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Wednesday, January 30, 2019

10 Tips for a More Playful and Productive New Year!

Photo by Alan Levine (Flickr)

Play time teaches our kids about their world and helps them develop important social, academic, and life skills. Play isn't just for kids, though. It's important for adults, too, since it increases our relaxation, joy, productivity, and fulfillment. This year, we can implement ten tips that enhance our lives, help us play more, and make 2019 a more playful and productive year.

Enroll in a Fun Class

I've always wanted to take a Zumba class because it looks like fun and is good exercise. This year, I'm putting aside all my excuses and have enrolled in a Zumba class at our local YMCA. I might even try my hand at fun classes like woodworking or face-painting as I vow to play more.

Adopt a Pet

Pets fill our lives with play, love, and activity. Consider adopting a pet into your family, and enjoy all of the benefits this new addition brings to your home.

Use a Brain-Training App

Our marvelous brains can change and adapt as we exercise them. I found a few fun brain-training apps like Lumosity, Happify, and Peak that I plan to use this year as I play and learn.

Make Art

Coloring, writing, making music, and engaging in other art activities boost our creativity, dexterity, and mood. Since art offers us a fun way to play and improve productivity, I assembled a craft box filled with supplies I can create with after dinner, on weekends, or whenever I want to unwind.

Learn a New Game or Sport

A new game or sport can jump-start our physical and brain health. I'm excited to start line dancing, go hiking, and learn new card games as I relax and have fun.

Tell Funny Jokes and Stories

Laughter is amazing medicine! It lightens our mood, reduces stress, and improves our heart health. For these reasons, I'm eager to smile, be silly, and laugh more often throughout the day. I've already learned a few new jokes to share with friends and coworkers, and I added more comedians to my social media feeds.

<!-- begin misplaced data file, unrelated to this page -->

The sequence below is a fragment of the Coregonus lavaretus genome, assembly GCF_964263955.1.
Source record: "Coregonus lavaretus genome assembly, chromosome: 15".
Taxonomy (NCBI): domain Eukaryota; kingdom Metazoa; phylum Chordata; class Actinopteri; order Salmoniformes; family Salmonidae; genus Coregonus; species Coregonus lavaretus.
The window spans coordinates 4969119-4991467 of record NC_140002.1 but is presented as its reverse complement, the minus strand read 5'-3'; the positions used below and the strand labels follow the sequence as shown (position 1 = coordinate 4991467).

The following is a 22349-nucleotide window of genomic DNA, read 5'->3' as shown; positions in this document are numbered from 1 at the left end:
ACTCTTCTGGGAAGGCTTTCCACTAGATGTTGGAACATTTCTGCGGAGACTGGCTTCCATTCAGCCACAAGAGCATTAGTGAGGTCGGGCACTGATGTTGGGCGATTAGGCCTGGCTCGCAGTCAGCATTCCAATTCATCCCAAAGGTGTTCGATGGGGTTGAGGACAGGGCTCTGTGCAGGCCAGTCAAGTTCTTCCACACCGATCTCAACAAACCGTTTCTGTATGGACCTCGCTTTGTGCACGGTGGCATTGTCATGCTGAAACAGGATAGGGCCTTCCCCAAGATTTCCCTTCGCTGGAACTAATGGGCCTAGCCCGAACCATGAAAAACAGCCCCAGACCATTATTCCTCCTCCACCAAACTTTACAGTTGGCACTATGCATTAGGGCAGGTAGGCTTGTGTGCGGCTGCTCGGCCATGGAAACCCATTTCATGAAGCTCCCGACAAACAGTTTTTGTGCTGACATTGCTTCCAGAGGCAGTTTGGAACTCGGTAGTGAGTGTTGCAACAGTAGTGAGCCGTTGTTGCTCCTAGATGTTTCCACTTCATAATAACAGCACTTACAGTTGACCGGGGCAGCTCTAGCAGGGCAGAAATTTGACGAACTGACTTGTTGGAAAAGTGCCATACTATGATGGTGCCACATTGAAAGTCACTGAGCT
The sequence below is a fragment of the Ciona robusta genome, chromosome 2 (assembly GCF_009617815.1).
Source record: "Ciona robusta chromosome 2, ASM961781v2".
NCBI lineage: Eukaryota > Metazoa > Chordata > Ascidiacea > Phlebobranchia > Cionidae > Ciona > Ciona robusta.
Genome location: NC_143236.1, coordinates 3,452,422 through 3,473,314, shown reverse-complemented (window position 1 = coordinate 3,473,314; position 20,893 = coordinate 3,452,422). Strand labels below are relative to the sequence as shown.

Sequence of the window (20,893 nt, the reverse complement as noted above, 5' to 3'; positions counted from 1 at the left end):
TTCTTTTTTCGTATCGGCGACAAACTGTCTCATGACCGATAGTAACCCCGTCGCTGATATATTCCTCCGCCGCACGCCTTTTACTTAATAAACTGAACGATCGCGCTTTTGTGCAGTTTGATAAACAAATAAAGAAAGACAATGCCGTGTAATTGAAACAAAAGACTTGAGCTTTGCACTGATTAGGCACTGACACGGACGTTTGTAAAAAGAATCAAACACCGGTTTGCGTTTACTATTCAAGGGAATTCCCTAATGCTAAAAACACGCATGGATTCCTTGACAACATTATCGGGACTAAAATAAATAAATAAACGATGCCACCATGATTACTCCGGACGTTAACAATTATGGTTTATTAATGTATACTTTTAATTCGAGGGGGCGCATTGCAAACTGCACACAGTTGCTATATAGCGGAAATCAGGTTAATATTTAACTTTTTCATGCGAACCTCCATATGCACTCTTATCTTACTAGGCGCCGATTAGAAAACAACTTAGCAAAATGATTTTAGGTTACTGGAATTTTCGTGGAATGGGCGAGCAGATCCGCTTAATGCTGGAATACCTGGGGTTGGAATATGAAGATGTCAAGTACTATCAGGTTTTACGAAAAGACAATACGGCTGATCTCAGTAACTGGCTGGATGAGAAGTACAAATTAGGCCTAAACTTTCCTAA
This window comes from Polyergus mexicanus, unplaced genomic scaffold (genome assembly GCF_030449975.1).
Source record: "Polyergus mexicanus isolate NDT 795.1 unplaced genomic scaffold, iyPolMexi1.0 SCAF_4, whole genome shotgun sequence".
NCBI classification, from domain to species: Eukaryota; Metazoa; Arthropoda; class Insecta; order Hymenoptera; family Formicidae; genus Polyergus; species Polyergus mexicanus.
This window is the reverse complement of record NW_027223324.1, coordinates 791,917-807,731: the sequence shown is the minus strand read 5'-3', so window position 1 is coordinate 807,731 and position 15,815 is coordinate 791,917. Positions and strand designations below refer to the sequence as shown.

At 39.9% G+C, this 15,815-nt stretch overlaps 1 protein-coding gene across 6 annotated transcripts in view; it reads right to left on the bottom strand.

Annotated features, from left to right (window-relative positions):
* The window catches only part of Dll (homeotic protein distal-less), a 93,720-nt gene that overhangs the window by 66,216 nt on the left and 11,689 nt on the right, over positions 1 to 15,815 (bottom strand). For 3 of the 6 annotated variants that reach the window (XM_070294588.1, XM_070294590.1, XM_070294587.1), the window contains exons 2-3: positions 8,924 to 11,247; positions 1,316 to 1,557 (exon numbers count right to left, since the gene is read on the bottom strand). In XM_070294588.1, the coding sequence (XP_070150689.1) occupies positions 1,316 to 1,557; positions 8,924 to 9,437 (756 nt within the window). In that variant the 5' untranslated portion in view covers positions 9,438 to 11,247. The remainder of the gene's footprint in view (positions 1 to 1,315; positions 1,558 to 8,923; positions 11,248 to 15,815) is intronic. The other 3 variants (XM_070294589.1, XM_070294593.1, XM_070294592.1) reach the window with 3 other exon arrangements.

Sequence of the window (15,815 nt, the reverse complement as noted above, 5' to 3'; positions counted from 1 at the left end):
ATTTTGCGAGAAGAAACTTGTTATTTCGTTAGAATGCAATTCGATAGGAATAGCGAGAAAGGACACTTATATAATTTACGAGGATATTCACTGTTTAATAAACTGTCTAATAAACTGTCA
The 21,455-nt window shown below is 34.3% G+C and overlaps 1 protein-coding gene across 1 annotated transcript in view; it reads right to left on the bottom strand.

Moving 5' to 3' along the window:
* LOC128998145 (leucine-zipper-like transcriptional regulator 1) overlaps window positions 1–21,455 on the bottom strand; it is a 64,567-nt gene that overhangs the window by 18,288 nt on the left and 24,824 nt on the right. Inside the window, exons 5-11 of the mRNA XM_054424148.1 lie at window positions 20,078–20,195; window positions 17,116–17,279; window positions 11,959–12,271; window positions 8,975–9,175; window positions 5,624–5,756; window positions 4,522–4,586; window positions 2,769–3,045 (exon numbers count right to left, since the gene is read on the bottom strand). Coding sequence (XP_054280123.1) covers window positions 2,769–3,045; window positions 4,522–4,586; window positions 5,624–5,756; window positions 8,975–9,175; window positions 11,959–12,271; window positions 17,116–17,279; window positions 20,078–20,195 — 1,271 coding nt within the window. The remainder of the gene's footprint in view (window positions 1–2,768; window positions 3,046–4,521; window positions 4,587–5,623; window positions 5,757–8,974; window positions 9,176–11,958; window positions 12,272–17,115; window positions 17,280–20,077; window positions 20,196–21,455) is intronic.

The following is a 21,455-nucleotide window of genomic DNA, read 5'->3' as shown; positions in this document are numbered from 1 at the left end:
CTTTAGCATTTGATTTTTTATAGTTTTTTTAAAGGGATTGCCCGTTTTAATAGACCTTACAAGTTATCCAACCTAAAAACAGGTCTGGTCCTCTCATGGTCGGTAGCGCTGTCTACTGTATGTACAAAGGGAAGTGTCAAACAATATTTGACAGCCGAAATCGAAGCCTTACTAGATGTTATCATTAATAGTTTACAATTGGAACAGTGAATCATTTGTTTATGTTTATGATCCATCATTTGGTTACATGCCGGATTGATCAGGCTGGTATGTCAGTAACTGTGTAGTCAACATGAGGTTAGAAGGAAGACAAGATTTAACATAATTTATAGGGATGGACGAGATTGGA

Meet New Friends

I set a goal to meet one new person each day in 2019. New friends teach us things, and meaningful conversations stretch our minds.

Spend Time With Kids

The next time you spend time with children, observe their behavior. Kids accomplish a ton of objectives as they play and have fun. I always feel more relaxed, energized, and calm as I play with my kids, too, which is why I resolve to spend more time around children this year.

Be Grateful

Recording the things we're grateful for can make us more content, happier, and productive. I started a gratitude journal and plan to write at least three things I'm happy for each day. This practice helps me look for blessings, joy, and fun in my life.

Schedule Downtime

It's easy to say that we want to play more, but this goal won't happen unless we intentionally put play on our daily calendar. We have to schedule downtime and plan to daydream, be creative, and play every day. So far, I've scheduled play breaks before work, during my lunch break, and after dinner, and I'm excited to see the results of my intentional play time.

This year can be more playful and productive. I plan to achieve this goal by implementing these ten tips. How will you be more playful and productive in 2019?

Find more about the author: Kim Hart

Tuesday, January 29, 2019

7 Reasons Why You Should Encourage Your Kids to Play Alone